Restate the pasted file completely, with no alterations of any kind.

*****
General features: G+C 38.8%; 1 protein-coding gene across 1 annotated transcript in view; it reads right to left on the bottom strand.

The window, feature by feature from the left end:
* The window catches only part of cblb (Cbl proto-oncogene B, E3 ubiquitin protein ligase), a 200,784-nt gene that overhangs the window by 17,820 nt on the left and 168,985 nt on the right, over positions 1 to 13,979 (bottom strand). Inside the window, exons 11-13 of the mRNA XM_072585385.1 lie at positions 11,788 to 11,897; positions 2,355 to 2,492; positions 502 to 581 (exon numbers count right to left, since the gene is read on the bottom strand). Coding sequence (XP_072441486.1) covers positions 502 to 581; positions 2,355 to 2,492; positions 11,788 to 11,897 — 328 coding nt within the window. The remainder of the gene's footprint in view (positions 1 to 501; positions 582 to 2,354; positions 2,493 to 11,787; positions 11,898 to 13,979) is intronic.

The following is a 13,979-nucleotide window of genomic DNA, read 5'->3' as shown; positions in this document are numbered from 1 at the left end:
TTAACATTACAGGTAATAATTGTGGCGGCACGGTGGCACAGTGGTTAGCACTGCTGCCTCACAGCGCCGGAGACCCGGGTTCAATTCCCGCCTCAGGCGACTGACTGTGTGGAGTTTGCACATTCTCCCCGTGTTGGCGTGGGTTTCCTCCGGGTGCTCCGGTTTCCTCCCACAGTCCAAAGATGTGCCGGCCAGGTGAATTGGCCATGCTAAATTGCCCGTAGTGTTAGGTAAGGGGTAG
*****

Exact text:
General features: G+C 38.8%; 1 protein-coding gene across 1 annotated transcript in view; it reads right to left on the bottom strand.

The window, feature by feature from the left end:
* The window catches only part of cblb (Cbl proto-oncogene B, E3 ubiquitin protein ligase), a 200,784-nt gene that overhangs the window by 17,820 nt on the left and 168,985 nt on the right, over positions 1 to 13,979 (bottom strand). Inside the window, exons 11-13 of the mRNA XM_072585385.1 lie at positions 11,788 to 11,897; positions 2,355 to 2,492; positions 502 to 581 (exon numbers count right to left, since the gene is read on the bottom strand). Coding sequence (XP_072441486.1) covers positions 502 to 581; positions 2,355 to 2,492; positions 11,788 to 11,897 — 328 coding nt within the window. The remainder of the gene's footprint in view (positions 1 to 501; positions 582 to 2,354; positions 2,493 to 11,787; positions 11,898 to 13,979) is intronic.

The following is a 13,979-nucleotide window of genomic DNA, read 5'->3' as shown; positions in this document are numbered from 1 at the left end:
TTAACATTACAGGTAATAATTGTGGCGGCACGGTGGCACAGTGGTTAGCACTGCTGCCTCACAGCGCCGGAGACCCGGGTTCAATTCCCGCCTCAGGCGACTGACTGTGTGGAGTTTGCACATTCTCCCCGTGTTGGCGTGGGTTTCCTCCGGGTGCTCCGGTTTCCTCCCACAGTCCAAAGATGTGCCGGCCAGGTGAATTGGCCATGCTAAATTGCCCGTAGTGTTAGGTAAGGGGTAG